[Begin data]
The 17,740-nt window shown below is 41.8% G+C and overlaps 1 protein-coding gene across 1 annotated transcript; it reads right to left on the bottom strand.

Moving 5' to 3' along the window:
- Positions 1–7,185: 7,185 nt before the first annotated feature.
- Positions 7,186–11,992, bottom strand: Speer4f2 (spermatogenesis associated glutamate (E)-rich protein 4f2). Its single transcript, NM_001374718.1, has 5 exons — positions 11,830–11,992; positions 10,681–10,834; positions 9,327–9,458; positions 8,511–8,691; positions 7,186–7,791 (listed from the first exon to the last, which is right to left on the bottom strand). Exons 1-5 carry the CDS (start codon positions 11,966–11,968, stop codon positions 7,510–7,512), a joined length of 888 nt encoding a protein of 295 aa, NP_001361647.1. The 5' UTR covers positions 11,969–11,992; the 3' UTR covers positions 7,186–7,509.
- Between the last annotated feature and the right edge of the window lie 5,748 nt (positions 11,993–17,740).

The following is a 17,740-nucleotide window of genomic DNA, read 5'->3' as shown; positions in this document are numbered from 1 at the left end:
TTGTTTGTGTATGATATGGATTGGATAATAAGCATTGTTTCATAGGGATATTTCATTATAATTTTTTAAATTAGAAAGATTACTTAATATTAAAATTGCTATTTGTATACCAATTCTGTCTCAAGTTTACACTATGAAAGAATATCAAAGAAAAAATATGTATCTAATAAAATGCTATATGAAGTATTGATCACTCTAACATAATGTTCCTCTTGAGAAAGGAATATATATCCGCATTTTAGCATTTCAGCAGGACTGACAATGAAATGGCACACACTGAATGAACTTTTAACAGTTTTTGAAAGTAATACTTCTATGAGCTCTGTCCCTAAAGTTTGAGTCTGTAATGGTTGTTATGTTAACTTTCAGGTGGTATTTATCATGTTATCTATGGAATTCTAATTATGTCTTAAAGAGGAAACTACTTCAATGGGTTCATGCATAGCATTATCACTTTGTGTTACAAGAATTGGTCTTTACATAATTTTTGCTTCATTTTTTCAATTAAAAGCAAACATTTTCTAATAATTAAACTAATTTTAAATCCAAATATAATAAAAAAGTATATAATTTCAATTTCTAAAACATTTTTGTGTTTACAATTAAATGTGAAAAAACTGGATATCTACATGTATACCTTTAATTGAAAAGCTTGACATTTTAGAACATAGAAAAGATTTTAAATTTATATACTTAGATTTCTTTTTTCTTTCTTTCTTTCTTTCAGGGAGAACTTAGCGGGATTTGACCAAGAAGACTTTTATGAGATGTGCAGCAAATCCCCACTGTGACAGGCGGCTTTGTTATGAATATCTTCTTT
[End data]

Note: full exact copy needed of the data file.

The 17,740-nt window shown below is 41.8% G+C and overlaps 1 protein-coding gene across 1 annotated transcript; it reads right to left on the bottom strand.

Moving 5' to 3' along the window:
- Positions 1–7,185: 7,185 nt before the first annotated feature.
- Positions 7,186–11,992, bottom strand: Speer4f2 (spermatogenesis associated glutamate (E)-rich protein 4f2). Its single transcript, NM_001374718.1, has 5 exons — positions 11,830–11,992; positions 10,681–10,834; positions 9,327–9,458; positions 8,511–8,691; positions 7,186–7,791 (listed from the first exon to the last, which is right to left on the bottom strand). Exons 1-5 carry the CDS (start codon positions 11,966–11,968, stop codon positions 7,510–7,512), a joined length of 888 nt encoding a protein of 295 aa, NP_001361647.1. The 5' UTR covers positions 11,969–11,992; the 3' UTR covers positions 7,186–7,509.
- Between the last annotated feature and the right edge of the window lie 5,748 nt (positions 11,993–17,740).

The following is a 17,740-nucleotide window of genomic DNA, read 5'->3' as shown; positions in this document are numbered from 1 at the left end:
TTGTTTGTGTATGATATGGATTGGATAATAAGCATTGTTTCATAGGGATATTTCATTATAATTTTTTAAATTAGAAAGATTACTTAATATTAAAATTGCTATTTGTATACCAATTCTGTCTCAAGTTTACACTATGAAAGAATATCAAAGAAAAAATATGTATCTAATAAAATGCTATATGAAGTATTGATCACTCTAACATAATGTTCCTCTTGAGAAAGGAATATATATCCGCATTTTAGCATTTCAGCAGGACTGACAATGAAATGGCACACACTGAATGAACTTTTAACAGTTTTTGAAAGTAATACTTCTATGAGCTCTGTCCCTAAAGTTTGAGTCTGTAATGGTTGTTATGTTAACTTTCAGGTGGTATTTATCATGTTATCTATGGAATTCTAATTATGTCTTAAAGAGGAAACTACTTCAATGGGTTCATGCATAGCATTATCACTTTGTGTTACAAGAATTGGTCTTTACATAATTTTTGCTTCATTTTTTCAATTAAAAGCAAACATTTTCTAATAATTAAACTAATTTTAAATCCAAATATAATAAAAAAGTATATAATTTCAATTTCTAAAACATTTTTGTGTTTACAATTAAATGTGAAAAAACTGGATATCTACATGTATACCTTTAATTGAAAAGCTTGACATTTTAGAACATAGAAAAGATTTTAAATTTATATACTTAGATTTCTTTTTTCTTTCTTTCTTTCTTTCAGGGAGAACTTAGCGGGATTTGACCAAGAAGACTTTTATGAGATGTGCAGCAAATCCCCACTGTGACAGGCGGCTTTGTTATGAATATCTTCTTT